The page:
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CES speeches underline shift to digital home and online media

by Bob Crabtree on 4 January 2006, 00:46

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2006 International CES
According to the organiser CEA (The Consumer Electronics Association), this week's 2006 International Consumer Electronics Show in Las Vegas (Jan 5-8) will host 2,500 exhibitors from around the world and attract a huge number of visitors from home and abroad – some 130,000 attendees is the prediction, 5,000 more than last year.

Confirming the massive shift towards the digital home and online media, the keynote speeches at this trade-only show look set to be dominated by the giants of the computer and internet worlds, so watch out for the reports from our correspondents in Vegas, HEXUS supremo David Ross and Gaming editor Nick Haywood.

Microsoft chairman Bill Gates is giving a pre-show keynote address on Wednesday (Jan 4) at 6.30pm and will be followed on Thursday - the first day of the show proper - by Intel's CEO Paul Otellini (4.30pm).

Perhaps more significant still are the promised keynotes on Friday (Jan 6) by a couple of the internet's biggest players. Yahoo's chairman and CEO Terry Semel speaks in the morning (9am) and Google co-founder Larry Page in the afternoon (4pm). Strong rumours suggest that Page may announce the introduction of a low-cost, Google-branded Linux PC or the Google Cube, a portable network media player. Or possibly both.

Sony may be best known as a consumer electronics firm with a finger in every A/V pie but it also has powerful PC and games-console credentials – as well as owning record labels and film studios. The corporation could hardly be better placed to take advantage of all the good digital convergence that's going on, so the keynote by its chairman and CEO Sir Howard Stringer scheduled for Thursday 9am should be worth waiting for.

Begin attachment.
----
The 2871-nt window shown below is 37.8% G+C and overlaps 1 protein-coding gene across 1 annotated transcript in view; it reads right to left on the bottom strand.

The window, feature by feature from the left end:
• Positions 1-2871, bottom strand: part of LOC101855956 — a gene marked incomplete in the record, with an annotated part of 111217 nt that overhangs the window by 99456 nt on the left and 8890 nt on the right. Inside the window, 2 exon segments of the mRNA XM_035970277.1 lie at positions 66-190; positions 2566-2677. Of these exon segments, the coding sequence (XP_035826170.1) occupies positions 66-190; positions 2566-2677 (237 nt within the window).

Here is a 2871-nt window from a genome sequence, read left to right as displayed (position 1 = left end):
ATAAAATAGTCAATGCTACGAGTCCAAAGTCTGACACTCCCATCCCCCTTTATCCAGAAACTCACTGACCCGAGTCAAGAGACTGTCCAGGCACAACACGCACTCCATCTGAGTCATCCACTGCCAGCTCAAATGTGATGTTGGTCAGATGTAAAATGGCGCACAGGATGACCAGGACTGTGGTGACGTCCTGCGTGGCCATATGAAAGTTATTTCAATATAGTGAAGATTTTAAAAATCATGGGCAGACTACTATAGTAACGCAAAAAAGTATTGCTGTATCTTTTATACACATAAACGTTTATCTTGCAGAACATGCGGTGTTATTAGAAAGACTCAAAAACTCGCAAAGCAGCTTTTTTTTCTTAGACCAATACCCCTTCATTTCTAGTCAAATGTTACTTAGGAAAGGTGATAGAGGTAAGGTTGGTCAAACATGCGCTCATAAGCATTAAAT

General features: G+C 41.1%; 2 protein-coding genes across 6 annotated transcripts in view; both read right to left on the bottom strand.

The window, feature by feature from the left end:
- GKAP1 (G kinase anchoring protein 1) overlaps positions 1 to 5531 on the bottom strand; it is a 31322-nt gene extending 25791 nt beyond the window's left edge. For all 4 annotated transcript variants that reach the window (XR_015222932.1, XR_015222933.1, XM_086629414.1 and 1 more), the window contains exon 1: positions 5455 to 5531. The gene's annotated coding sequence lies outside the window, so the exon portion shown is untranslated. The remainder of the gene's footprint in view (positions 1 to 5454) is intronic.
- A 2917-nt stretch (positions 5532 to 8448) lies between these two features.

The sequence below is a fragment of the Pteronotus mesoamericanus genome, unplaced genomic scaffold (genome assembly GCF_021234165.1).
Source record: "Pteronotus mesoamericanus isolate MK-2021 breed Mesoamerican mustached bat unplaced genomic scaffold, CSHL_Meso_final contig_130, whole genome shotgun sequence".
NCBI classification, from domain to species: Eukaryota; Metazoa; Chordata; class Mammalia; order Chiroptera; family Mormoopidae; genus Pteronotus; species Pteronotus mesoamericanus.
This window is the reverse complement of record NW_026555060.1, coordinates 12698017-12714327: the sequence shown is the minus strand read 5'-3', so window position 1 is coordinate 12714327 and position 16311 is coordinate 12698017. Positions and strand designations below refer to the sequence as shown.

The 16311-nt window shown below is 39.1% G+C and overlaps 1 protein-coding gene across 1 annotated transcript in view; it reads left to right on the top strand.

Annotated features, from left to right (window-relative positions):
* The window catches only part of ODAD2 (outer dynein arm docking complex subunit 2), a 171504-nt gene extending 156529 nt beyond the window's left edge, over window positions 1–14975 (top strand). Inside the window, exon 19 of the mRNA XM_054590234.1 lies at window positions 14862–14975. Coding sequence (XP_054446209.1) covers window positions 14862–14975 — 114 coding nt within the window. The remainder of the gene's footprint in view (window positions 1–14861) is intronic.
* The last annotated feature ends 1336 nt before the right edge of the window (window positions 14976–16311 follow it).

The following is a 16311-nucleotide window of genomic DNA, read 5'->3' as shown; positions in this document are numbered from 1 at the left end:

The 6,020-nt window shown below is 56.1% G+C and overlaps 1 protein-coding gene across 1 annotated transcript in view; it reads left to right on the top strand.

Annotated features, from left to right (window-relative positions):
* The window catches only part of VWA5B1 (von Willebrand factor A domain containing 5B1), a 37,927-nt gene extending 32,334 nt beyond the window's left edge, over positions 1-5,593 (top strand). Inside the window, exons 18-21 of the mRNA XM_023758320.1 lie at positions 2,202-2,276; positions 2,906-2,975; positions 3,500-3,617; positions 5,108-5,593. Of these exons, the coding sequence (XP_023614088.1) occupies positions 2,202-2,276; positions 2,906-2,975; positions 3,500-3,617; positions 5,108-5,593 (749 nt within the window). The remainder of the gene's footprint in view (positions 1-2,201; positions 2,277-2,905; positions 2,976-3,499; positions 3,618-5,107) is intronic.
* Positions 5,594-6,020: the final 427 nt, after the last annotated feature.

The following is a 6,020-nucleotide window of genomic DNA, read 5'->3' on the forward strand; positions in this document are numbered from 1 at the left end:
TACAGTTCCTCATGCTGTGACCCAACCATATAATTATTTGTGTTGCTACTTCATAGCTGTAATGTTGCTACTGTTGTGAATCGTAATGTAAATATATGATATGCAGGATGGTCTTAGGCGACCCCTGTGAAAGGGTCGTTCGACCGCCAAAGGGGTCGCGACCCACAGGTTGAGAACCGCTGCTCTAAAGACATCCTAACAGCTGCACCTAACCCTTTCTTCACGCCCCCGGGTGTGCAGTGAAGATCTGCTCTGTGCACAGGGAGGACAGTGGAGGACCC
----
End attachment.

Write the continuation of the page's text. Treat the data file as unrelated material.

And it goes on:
Sony-knockers will be hoping that the Welshman gives them further cause to gloat by ignoring the corporation's recent humiliating cock-ups with CD-based digital rights management but, with so much potentially on his agenda – including Sony's backing for the Blu-ray Disc high-def optical format – it might be unwise to read too much into such an omission.

As the prominence given to Gates and Otellini demonstrates, CES is becoming ever-more WinTel-centric – accurately reflecting the current state of the overall home computer market - so Apple's high-profile boss Steve Jobs isn't among the big-name speechmakers. He'll have to wait for his day. But only until next week. A big Apple show - MacWorld, San Francisco - runs from next Monday to Friday (Jan 9-13) and Jobs' keynote is on Tuesday at 9am.

Jobs is likely to provide an update on the introduction of Intel-based Mac computers. If the Apple rumour-mill is to be believed, that might include the early launch of an Intel-inside version of the tichy small Mac Mini but transformed into an ultra-quiet and ultra-easy-to-use media-centre PC thanks to its running the Apple Front Row media interface on top of Mac OS X. And, coming the week after CES, that might be a cunningly-timed poke in the eye for Microsoft and Windows Media Center Edition.